FLORENCE, SC, September 14, 2013 /24-7PressRelease/
-- Although quite skilled in many areas of expertise, the one occupation that Kris Crawford, South Carolina
resident, finds the most fulfilling is his job saving lives. As an emergency room physician for two different hospitals in his local community, Crawford spends his days treating some of the most serious medical conditions in the world, including individuals that enter the ER suffering from potential heart attacks.
However, as a recent news article
by Forbes explains, only about ten percent of patients who check into the emergency room with acute pain in their chest are actually experiencing a real heart attack, known among physicians as myocardial infarction. Thankfully, for the other ninety percent, their issues usually end up being less severe.
Despite this, says Kris Crawford, South Carolina emergency room physician, most potential heart attack sufferers are not released from the emergency room until six to twelve hours later after an extensive bout of heart monitoring and multiple batteries of tests. This is because no single test exists in the medical community that can rule out myocardial infarction, or MI, at an early stage.
This, however, may be about to change. As the article reports, a new test is currently under development that, if successful, may help speed up the treatment for heart attacks in emergency rooms around the world.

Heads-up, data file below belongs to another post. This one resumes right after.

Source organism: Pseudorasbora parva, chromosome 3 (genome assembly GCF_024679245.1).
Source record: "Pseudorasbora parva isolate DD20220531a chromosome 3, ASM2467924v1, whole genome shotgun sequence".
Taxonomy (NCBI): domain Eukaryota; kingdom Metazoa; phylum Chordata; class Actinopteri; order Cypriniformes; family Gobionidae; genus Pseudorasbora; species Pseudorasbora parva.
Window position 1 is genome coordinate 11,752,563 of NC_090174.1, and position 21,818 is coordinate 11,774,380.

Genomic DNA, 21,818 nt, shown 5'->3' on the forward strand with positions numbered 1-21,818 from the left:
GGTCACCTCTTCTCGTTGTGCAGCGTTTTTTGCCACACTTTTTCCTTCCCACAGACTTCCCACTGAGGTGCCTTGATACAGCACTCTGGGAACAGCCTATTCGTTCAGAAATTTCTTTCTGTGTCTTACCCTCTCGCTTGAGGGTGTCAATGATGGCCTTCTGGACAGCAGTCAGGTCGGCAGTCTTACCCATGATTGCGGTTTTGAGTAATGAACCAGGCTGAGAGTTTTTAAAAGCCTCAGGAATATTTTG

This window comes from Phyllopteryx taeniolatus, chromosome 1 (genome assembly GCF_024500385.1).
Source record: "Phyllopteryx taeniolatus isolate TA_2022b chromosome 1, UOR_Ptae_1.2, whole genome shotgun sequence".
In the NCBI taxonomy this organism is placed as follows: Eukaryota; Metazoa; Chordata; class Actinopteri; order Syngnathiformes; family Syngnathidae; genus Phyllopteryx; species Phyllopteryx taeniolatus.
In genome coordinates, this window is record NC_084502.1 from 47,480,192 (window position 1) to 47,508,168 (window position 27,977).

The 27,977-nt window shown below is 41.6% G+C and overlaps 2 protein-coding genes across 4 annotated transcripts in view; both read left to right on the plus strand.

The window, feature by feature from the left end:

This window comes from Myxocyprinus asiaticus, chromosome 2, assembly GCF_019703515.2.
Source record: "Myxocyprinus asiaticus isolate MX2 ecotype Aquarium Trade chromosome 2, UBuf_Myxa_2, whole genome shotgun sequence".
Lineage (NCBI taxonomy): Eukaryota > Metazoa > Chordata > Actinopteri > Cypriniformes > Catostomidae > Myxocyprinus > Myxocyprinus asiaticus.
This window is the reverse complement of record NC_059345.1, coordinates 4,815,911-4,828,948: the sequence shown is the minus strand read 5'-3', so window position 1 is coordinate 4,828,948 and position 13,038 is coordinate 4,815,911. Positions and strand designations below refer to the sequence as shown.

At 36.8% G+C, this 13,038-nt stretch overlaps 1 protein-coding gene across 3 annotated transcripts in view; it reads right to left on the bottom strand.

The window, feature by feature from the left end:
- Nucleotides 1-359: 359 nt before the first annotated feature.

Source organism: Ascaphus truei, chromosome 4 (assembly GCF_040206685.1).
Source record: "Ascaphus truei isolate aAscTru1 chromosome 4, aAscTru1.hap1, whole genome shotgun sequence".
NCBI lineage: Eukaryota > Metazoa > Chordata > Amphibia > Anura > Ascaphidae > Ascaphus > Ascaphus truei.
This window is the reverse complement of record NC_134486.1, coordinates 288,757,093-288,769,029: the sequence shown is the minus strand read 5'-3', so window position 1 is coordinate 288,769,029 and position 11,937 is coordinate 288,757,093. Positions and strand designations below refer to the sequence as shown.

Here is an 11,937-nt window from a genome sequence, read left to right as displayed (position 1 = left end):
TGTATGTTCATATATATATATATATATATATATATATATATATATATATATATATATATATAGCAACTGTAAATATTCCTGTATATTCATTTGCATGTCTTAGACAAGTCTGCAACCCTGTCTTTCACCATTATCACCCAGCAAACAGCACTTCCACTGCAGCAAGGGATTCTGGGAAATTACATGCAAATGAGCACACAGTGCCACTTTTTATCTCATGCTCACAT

The trial in question, called the Biomarkers in Cardiology-8 (or BIC-8) trial, was presented at a recent meeting of the European Society of Cardiology in Amsterdam. The trial was designed to work by measuring the utility of the combination of copeptin and troponin testing, says the article.
Copeptin levels correspond in patients to the level of severe hemodynamic stress that they are experiencing. When a heart attack occurs, copeptin levels rise rapidly and immediately. The BIC-8 trial tests for these copeptin levels with a negative predictive value of approximately 99 percent. In other words, the BIC-8 test can hopefully be used to rule out those cases of acute patient chest pain that are not actually being caused by a heart attack.
This would prove an invaluable asset to both doctors and patients alike. As Kris Crawford, South Carolina emergency room physician, explains, it would free up time and resources to save patients undue stress while allowing physicians to focus on the patients who need their help the most.
Kris Crawford, South Carolina resident, is a man of many talents and faces. He has a medical degree from the Medical University of South Carolina and completed his training at the McLeod Medical Center, where he now works as an emergency room physician. He also works in the emergency room at the Lake City Community Hospital. In addition to his medical accomplishments, Crawford is also well established in the Republican political circle and receives high praise for his common sense approach to public policies. He now holds a position in the South Carolina House of Representatives, where he is able to provide a firsthand insight into many healthcare concerns to his fellow policymakers. Naturally, this makes him a go-to voice on the often discussed Affordable Care Act. Crawford also serves as a volunteer Deputy Sherriff in Florence County and is a board member of several special state committees. Outside of his many positions, Crawford is also a dedicated family man with a wife and four daughters.